Transsexuality

September 29, 2011

Transsexuality is a clinical diagnosis representing the most extreme manifestation of gender dysphoria—a psychological condition in which a person’s gender identity is opposite that of their assigned sex at birth. Simply stated, the individual believes that they were born into the wrong body, a situation that occurs in approximately equal frequency for individuals originally assigned female or male at birth. Although the medical establishment and popular media have freely used the term transsexual as a descriptive term for these individuals, a growing activist movement has rejected this designation in lieu of using transpeople or transwoman or transman.

Transsexuality as a distinct and treatable medical condition is a relatively recent phenomenon. However, incidences of women who lived their lives as men and men who lived their lives as women have been recorded throughout history in many societies. Several theorists have proposed that transsexuality is a variation in the gestational sex development pathway. However, unlike intersex conditions in which the variation rests in sexual differentiation of the gonads (see entries on Intersexuality and Hermaphroditism), for transsexuality the proposed variation is instead located in sexual differentiation of the brain. This hypothesis is conceptually appealing and is in fact supported by a number of studies on animals, but the definitive link for humans has remained elusive.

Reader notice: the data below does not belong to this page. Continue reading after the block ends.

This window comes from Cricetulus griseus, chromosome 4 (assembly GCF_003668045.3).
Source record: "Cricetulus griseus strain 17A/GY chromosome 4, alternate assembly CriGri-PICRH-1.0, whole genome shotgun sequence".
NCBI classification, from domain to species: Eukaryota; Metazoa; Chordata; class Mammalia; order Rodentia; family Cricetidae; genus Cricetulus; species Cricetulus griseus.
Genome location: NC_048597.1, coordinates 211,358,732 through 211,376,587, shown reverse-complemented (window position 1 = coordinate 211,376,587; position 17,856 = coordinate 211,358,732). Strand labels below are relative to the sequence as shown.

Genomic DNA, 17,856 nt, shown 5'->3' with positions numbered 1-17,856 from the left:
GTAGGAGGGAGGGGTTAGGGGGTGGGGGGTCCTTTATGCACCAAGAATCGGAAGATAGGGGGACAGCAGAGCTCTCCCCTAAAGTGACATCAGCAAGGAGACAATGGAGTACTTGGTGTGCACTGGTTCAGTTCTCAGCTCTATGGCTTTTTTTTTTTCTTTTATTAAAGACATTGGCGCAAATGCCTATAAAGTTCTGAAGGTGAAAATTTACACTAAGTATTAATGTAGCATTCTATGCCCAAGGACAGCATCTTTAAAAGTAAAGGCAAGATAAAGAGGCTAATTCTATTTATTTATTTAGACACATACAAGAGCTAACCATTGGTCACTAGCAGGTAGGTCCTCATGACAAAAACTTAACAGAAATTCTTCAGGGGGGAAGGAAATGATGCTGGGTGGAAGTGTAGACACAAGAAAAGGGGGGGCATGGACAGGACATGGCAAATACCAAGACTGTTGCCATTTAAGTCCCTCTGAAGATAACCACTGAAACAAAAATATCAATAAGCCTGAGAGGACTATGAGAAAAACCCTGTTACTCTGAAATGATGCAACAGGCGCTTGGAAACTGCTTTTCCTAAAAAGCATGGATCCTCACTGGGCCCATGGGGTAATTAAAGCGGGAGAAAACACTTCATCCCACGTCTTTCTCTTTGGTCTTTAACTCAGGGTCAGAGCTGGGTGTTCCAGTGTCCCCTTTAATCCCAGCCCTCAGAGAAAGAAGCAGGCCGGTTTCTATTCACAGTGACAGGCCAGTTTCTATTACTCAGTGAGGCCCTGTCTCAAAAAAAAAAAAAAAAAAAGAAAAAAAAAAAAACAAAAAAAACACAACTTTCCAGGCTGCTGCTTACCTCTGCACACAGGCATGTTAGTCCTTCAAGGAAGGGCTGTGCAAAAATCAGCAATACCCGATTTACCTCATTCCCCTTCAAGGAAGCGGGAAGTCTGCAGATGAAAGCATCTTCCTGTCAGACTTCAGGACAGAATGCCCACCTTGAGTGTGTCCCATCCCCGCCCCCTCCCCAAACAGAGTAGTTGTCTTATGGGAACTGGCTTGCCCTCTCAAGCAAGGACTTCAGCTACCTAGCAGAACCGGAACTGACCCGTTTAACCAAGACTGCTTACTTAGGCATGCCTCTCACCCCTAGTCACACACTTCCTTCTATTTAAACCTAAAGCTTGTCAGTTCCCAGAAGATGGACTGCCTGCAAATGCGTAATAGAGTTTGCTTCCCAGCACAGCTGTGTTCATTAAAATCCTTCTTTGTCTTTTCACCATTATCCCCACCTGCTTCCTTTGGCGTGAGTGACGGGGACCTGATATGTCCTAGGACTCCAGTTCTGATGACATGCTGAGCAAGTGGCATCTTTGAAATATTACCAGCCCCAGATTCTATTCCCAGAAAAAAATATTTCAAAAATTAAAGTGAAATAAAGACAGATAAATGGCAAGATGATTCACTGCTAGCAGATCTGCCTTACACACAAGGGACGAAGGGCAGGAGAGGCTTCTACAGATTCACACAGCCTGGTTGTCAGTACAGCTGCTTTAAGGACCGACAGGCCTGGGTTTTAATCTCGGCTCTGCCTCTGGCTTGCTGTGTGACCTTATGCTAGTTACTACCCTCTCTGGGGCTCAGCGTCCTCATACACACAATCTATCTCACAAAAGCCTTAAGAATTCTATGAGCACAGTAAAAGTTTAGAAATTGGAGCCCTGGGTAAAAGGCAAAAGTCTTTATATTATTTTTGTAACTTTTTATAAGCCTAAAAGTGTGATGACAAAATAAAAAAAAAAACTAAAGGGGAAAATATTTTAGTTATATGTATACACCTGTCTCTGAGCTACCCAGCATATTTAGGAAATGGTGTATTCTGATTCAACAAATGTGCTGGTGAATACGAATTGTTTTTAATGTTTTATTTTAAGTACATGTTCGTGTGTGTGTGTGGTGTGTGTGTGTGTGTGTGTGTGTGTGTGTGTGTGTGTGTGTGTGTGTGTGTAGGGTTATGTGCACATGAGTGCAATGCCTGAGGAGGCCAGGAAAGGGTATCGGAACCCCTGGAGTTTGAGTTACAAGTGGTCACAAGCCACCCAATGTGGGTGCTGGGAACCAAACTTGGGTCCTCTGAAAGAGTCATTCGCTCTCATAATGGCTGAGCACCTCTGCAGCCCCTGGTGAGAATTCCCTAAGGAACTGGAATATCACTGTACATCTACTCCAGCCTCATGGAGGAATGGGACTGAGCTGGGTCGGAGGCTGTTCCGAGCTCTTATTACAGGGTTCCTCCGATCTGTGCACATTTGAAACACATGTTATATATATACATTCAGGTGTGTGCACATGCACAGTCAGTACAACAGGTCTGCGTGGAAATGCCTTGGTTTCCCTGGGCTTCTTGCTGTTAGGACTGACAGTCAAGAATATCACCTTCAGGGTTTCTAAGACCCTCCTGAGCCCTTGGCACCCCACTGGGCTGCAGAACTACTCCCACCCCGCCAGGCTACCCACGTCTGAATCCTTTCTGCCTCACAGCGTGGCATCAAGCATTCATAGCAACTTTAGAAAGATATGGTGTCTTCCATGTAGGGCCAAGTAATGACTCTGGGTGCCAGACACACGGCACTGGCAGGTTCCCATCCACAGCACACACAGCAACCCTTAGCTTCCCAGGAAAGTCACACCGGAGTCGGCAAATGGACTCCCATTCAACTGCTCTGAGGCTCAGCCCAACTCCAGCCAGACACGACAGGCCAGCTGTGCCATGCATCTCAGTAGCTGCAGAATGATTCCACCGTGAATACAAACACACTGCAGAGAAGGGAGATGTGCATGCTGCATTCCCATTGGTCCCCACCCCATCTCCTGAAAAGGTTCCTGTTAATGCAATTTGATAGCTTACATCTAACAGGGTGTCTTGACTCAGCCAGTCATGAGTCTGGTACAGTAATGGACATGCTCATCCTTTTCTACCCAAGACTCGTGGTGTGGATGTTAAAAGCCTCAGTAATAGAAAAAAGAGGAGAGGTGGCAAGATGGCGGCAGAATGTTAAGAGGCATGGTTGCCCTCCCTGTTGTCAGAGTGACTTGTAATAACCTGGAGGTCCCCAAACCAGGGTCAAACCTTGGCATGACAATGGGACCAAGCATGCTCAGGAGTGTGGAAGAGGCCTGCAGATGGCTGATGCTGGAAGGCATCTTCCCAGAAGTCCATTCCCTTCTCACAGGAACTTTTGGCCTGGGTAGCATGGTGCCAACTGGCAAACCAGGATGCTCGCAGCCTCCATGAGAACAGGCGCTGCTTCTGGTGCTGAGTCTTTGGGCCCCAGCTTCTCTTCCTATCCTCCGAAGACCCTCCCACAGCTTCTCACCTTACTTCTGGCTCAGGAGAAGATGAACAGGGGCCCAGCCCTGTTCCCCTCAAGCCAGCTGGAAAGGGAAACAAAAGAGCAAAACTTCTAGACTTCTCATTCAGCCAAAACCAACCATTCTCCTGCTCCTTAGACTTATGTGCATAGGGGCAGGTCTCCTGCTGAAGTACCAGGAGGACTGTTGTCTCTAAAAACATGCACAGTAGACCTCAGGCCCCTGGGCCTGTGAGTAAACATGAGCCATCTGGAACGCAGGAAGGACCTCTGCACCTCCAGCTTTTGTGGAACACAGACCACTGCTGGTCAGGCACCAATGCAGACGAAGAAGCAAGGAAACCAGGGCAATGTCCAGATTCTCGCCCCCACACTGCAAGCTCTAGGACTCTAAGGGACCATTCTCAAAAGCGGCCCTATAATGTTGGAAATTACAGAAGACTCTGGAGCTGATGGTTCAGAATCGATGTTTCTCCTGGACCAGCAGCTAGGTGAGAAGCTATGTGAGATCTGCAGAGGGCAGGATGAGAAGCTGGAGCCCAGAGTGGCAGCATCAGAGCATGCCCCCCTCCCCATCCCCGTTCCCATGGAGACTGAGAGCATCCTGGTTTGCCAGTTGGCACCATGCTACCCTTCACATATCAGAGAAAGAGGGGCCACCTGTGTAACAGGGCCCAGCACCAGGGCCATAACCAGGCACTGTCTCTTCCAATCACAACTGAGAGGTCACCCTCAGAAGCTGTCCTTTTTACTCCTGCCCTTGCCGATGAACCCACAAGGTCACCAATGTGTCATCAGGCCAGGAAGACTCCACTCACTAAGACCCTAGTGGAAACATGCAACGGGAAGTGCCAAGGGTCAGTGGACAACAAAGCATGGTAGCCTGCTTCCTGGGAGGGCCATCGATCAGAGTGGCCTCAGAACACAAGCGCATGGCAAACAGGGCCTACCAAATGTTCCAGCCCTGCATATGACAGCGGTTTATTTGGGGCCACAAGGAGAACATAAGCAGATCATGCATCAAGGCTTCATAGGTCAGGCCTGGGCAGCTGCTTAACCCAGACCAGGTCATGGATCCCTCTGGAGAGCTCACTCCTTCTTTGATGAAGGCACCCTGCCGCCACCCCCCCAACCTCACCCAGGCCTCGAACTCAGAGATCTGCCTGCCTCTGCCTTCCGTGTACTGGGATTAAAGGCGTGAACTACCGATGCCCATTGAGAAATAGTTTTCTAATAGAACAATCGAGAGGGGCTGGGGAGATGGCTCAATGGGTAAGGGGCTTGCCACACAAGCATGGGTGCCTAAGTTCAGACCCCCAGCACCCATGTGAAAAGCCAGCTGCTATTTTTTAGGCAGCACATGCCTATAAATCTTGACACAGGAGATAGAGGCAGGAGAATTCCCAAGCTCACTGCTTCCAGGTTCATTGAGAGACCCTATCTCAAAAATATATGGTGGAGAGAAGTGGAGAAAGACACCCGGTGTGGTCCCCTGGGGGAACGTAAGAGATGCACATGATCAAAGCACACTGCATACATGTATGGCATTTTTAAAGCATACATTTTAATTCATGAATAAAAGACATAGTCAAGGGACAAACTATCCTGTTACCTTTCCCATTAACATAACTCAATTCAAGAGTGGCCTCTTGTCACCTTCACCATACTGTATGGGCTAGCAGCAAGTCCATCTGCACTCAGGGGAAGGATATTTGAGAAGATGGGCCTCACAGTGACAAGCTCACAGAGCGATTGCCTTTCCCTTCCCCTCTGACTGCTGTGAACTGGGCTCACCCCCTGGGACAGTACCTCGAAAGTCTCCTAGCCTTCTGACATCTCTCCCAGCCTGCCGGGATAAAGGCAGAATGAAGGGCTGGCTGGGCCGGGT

Because transsexuality cannot be detected visually or by any simple medical test, the transmale or transfe-male appears to be a typical female or male with primary and secondary sexual characteristics congruent with their assigned sex at birth. Consequently, people often erroneously conclude that transsexuality is an emotional or psychological problem, that with a little self-discipline, or with counseling, transpeople can act normally and accept their original sex assignment. However, decades of psychiatric interventions, some bordering on barbarism, failed to effect even a single instance of a positive and permanent outcome—in this case, defined as adjustment to a gender identity and associated gender role congruent with the transperson’s assigned sex at birth. In response to this resounding failure, psychiatrist and endocrinologist Dr. Harry Benjamin emerged in the 1950s with a new and radical treatment for transsexuality. He reasoned that if the mind could not be changed to correspond to the body, then the body should be changed to match the mind.